Rule 50 of the Olympic Charter states that “no kind of demonstration or political, religious or racial propaganda is permitted in any Olympic sites”, although it was relaxed last year to allow for gestures on the field if they are made without disruption and with respect for competitors.
The International Olympic Committee (IOC) has made it clear that athletes are free to express their opinions on any matter in press conferences and interviews within the Olympic bubble, as long as it is not during competition or medal ceremonies.
Yang Shu, deputy director general of Beijing 2022’s International Relations Department, was asked during a virtual briefing on Wednesday about concerns for athletes if they speak out about rights issues during the Winter Games, which begin on Feb. 4.
“Any expression that is in line with the Olympic spirit I’m sure will be protected and anything and any behaviour or speeches that is against the Olympic spirit, especially against Chinese laws and regulations, are also subject to certain punishment,” Yang said.
Cancellation of accreditation is a potential punishment in line with guidelines in the Organisers’ playbook, he said during the event hosted by China’s embassy in Washington. However, the playbook mainly addresses COVID-19 prevention measures and does not address issues such as speech or protest.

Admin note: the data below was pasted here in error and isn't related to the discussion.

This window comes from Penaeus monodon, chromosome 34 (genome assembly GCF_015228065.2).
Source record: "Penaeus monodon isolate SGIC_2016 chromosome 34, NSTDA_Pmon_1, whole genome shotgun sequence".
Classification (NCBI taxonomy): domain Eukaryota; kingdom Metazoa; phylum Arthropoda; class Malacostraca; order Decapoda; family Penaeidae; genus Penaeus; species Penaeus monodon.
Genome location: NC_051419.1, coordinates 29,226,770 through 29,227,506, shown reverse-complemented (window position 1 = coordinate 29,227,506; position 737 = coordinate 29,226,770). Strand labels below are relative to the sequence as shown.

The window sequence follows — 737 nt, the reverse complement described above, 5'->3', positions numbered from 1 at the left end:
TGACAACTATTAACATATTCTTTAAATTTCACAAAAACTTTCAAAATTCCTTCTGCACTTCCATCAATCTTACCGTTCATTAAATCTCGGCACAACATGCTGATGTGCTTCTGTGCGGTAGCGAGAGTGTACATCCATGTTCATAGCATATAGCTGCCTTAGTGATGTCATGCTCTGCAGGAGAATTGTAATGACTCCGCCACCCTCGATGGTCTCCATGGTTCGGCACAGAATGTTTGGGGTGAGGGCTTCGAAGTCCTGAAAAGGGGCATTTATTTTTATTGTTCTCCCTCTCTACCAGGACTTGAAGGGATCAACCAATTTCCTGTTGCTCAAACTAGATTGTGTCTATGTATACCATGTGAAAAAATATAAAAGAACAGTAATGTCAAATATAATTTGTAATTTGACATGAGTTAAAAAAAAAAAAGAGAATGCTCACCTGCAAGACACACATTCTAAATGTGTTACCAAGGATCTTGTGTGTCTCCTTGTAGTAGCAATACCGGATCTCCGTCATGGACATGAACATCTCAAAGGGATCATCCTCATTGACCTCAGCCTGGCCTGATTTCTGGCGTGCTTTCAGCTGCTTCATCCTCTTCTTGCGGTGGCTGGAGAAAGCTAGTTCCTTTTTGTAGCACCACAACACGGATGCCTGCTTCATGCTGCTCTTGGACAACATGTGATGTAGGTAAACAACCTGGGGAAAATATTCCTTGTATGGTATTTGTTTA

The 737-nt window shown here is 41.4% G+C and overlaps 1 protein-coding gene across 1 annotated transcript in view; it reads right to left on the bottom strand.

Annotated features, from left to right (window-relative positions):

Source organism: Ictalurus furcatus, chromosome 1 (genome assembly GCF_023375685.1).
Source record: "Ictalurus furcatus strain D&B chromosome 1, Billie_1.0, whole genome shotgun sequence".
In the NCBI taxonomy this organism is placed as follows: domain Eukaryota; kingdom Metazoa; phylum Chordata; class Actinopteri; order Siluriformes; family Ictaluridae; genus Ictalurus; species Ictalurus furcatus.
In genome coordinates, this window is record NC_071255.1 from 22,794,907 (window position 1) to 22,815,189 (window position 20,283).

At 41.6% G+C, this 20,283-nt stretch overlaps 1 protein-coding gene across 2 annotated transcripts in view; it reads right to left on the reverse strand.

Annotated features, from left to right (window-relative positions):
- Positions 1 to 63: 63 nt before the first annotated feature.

In past Olympics, any breach of the Olympic charter by athletes was handled solely by the IOC.
Yang’s comments came after athletes travelling to the Beijing Olympics were warned on Tuesday by speakers at a seminar hosted by Human Rights Watch about speaking up on human rights issues while in China, for their own safety.
Rights groups have long criticised the IOC for awarding the Games to China, citing its treatment of Uyghurs and other Muslim minority groups, which the United States has deemed genocide. China denies allegations of human rights abuses.
On Tuesday, the IOC said in an emailed response to a request for comment from Reuters that it “recognises and upholds human rights as enshrined in both the Fundamental Principles of the Olympic Charter and in its Code of Ethics” at all times.
Several countries including the United States, Britain, Japan and Australia have announced diplomatic boycotts of the Games over concerns about human rights in China.
(Reporting by Martin Quin Pollard; Editing by Tony Munroe and Raju Gopalakrishnan)